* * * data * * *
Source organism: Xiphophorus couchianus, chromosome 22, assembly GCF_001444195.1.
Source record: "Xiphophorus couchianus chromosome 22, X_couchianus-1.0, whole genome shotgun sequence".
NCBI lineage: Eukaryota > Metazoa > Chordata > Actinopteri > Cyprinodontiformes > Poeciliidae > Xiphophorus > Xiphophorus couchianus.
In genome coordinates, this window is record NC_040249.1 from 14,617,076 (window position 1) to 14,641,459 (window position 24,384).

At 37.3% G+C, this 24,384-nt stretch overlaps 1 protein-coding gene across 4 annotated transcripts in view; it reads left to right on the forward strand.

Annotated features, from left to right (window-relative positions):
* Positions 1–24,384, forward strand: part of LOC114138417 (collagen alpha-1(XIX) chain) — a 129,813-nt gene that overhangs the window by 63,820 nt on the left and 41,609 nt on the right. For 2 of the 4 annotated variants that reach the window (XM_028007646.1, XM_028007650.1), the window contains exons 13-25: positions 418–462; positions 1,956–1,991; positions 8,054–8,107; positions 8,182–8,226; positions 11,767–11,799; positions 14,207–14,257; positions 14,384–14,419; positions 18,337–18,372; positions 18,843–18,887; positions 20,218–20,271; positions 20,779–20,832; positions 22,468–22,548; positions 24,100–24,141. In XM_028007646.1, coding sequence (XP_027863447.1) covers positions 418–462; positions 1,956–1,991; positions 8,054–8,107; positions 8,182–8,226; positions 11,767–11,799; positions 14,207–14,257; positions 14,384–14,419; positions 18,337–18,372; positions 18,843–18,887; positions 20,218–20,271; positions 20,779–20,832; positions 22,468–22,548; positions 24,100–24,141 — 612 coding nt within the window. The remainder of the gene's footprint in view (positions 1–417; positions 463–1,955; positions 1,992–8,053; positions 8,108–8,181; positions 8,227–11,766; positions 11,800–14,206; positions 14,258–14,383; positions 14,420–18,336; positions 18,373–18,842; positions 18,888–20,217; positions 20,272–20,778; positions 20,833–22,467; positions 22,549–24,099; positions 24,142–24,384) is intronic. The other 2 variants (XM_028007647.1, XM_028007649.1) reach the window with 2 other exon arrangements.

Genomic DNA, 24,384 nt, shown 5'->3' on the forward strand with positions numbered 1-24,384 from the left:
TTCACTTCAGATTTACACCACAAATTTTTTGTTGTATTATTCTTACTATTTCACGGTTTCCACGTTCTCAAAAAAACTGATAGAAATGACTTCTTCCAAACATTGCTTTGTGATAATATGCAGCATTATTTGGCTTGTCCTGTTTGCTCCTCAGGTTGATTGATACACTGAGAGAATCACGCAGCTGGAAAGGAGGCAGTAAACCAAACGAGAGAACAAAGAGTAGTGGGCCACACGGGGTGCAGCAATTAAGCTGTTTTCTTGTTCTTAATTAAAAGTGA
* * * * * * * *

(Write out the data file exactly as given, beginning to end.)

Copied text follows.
Source organism: Xiphophorus couchianus, chromosome 22, assembly GCF_001444195.1.
Source record: "Xiphophorus couchianus chromosome 22, X_couchianus-1.0, whole genome shotgun sequence".
NCBI lineage: Eukaryota > Metazoa > Chordata > Actinopteri > Cyprinodontiformes > Poeciliidae > Xiphophorus > Xiphophorus couchianus.
In genome coordinates, this window is record NC_040249.1 from 14,617,076 (window position 1) to 14,641,459 (window position 24,384).

At 37.3% G+C, this 24,384-nt stretch overlaps 1 protein-coding gene across 4 annotated transcripts in view; it reads left to right on the forward strand.

Annotated features, from left to right (window-relative positions):
* Positions 1–24,384, forward strand: part of LOC114138417 (collagen alpha-1(XIX) chain) — a 129,813-nt gene that overhangs the window by 63,820 nt on the left and 41,609 nt on the right. For 2 of the 4 annotated variants that reach the window (XM_028007646.1, XM_028007650.1), the window contains exons 13-25: positions 418–462; positions 1,956–1,991; positions 8,054–8,107; positions 8,182–8,226; positions 11,767–11,799; positions 14,207–14,257; positions 14,384–14,419; positions 18,337–18,372; positions 18,843–18,887; positions 20,218–20,271; positions 20,779–20,832; positions 22,468–22,548; positions 24,100–24,141. In XM_028007646.1, coding sequence (XP_027863447.1) covers positions 418–462; positions 1,956–1,991; positions 8,054–8,107; positions 8,182–8,226; positions 11,767–11,799; positions 14,207–14,257; positions 14,384–14,419; positions 18,337–18,372; positions 18,843–18,887; positions 20,218–20,271; positions 20,779–20,832; positions 22,468–22,548; positions 24,100–24,141 — 612 coding nt within the window. The remainder of the gene's footprint in view (positions 1–417; positions 463–1,955; positions 1,992–8,053; positions 8,108–8,181; positions 8,227–11,766; positions 11,800–14,206; positions 14,258–14,383; positions 14,420–18,336; positions 18,373–18,842; positions 18,888–20,217; positions 20,272–20,778; positions 20,833–22,467; positions 22,549–24,099; positions 24,142–24,384) is intronic. The other 2 variants (XM_028007647.1, XM_028007649.1) reach the window with 2 other exon arrangements.

Genomic DNA, 24,384 nt, shown 5'->3' on the forward strand with positions numbered 1-24,384 from the left:
TTCACTTCAGATTTACACCACAAATTTTTTGTTGTATTATTCTTACTATTTCACGGTTTCCACGTTCTCAAAAAAACTGATAGAAATGACTTCTTCCAAACATTGCTTTGTGATAATATGCAGCATTATTTGGCTTGTCCTGTTTGCTCCTCAGGTTGATTGATACACTGAGAGAATCACGCAGCTGGAAAGGAGGCAGTAAACCAAACGAGAGAACAAAGAGTAGTGGGCCACACGGGGTGCAGCAATTAAGCTGTTTTCTTGTTCTTAATTAAAAGTGA